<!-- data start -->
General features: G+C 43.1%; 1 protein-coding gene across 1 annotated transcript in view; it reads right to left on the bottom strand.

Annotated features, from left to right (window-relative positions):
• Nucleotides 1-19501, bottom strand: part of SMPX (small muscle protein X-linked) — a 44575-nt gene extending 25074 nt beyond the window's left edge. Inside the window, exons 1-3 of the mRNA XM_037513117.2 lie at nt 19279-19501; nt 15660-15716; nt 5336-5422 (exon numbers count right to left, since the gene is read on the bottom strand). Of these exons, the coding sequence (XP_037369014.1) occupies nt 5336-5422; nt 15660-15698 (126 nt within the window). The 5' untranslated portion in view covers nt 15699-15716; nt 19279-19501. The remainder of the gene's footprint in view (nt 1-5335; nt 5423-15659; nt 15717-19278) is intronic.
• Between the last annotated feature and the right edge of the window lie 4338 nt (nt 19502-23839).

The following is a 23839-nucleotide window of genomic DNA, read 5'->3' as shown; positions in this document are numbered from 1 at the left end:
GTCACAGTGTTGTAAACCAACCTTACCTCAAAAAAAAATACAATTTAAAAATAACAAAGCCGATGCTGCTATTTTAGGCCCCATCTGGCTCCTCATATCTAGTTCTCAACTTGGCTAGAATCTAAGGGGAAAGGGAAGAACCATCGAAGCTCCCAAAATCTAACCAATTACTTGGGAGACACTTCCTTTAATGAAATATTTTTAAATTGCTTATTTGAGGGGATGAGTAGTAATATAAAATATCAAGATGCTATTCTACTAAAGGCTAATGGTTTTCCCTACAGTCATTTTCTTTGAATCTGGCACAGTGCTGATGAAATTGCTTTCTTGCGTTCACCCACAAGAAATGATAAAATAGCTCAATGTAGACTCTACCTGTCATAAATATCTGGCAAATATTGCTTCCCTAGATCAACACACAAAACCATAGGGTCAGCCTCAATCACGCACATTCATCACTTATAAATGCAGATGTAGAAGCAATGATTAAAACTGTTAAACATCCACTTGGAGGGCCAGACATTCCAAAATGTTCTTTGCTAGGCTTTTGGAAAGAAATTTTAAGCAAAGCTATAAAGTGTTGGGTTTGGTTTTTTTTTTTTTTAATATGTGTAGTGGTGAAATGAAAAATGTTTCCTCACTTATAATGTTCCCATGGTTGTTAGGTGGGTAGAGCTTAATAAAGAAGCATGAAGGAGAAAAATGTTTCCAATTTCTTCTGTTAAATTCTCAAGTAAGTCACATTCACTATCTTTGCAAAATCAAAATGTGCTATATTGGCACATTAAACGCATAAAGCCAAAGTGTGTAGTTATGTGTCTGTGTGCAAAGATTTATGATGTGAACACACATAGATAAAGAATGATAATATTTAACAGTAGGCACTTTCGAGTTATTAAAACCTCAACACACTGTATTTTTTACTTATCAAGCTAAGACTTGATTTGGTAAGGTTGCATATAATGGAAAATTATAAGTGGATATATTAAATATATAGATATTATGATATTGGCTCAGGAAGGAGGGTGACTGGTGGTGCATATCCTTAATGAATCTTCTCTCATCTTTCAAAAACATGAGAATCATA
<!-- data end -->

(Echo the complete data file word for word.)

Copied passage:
General features: G+C 43.1%; 1 protein-coding gene across 1 annotated transcript in view; it reads right to left on the bottom strand.

Annotated features, from left to right (window-relative positions):
• Nucleotides 1-19501, bottom strand: part of SMPX (small muscle protein X-linked) — a 44575-nt gene extending 25074 nt beyond the window's left edge. Inside the window, exons 1-3 of the mRNA XM_037513117.2 lie at nt 19279-19501; nt 15660-15716; nt 5336-5422 (exon numbers count right to left, since the gene is read on the bottom strand). Of these exons, the coding sequence (XP_037369014.1) occupies nt 5336-5422; nt 15660-15698 (126 nt within the window). The 5' untranslated portion in view covers nt 15699-15716; nt 19279-19501. The remainder of the gene's footprint in view (nt 1-5335; nt 5423-15659; nt 15717-19278) is intronic.
• Between the last annotated feature and the right edge of the window lie 4338 nt (nt 19502-23839).

The following is a 23839-nucleotide window of genomic DNA, read 5'->3' as shown; positions in this document are numbered from 1 at the left end:
GTCACAGTGTTGTAAACCAACCTTACCTCAAAAAAAAATACAATTTAAAAATAACAAAGCCGATGCTGCTATTTTAGGCCCCATCTGGCTCCTCATATCTAGTTCTCAACTTGGCTAGAATCTAAGGGGAAAGGGAAGAACCATCGAAGCTCCCAAAATCTAACCAATTACTTGGGAGACACTTCCTTTAATGAAATATTTTTAAATTGCTTATTTGAGGGGATGAGTAGTAATATAAAATATCAAGATGCTATTCTACTAAAGGCTAATGGTTTTCCCTACAGTCATTTTCTTTGAATCTGGCACAGTGCTGATGAAATTGCTTTCTTGCGTTCACCCACAAGAAATGATAAAATAGCTCAATGTAGACTCTACCTGTCATAAATATCTGGCAAATATTGCTTCCCTAGATCAACACACAAAACCATAGGGTCAGCCTCAATCACGCACATTCATCACTTATAAATGCAGATGTAGAAGCAATGATTAAAACTGTTAAACATCCACTTGGAGGGCCAGACATTCCAAAATGTTCTTTGCTAGGCTTTTGGAAAGAAATTTTAAGCAAAGCTATAAAGTGTTGGGTTTGGTTTTTTTTTTTTTTAATATGTGTAGTGGTGAAATGAAAAATGTTTCCTCACTTATAATGTTCCCATGGTTGTTAGGTGGGTAGAGCTTAATAAAGAAGCATGAAGGAGAAAAATGTTTCCAATTTCTTCTGTTAAATTCTCAAGTAAGTCACATTCACTATCTTTGCAAAATCAAAATGTGCTATATTGGCACATTAAACGCATAAAGCCAAAGTGTGTAGTTATGTGTCTGTGTGCAAAGATTTATGATGTGAACACACATAGATAAAGAATGATAATATTTAACAGTAGGCACTTTCGAGTTATTAAAACCTCAACACACTGTATTTTTTACTTATCAAGCTAAGACTTGATTTGGTAAGGTTGCATATAATGGAAAATTATAAGTGGATATATTAAATATATAGATATTATGATATTGGCTCAGGAAGGAGGGTGACTGGTGGTGCATATCCTTAATGAATCTTCTCTCATCTTTCAAAAACATGAGAATCATA